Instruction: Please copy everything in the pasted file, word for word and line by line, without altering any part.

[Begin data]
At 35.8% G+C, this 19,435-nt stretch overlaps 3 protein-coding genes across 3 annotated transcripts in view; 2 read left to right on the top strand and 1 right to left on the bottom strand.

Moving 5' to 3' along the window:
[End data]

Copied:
At 35.8% G+C, this 19,435-nt stretch overlaps 3 protein-coding genes across 3 annotated transcripts in view; 2 read left to right on the top strand and 1 right to left on the bottom strand.

Moving 5' to 3' along the window: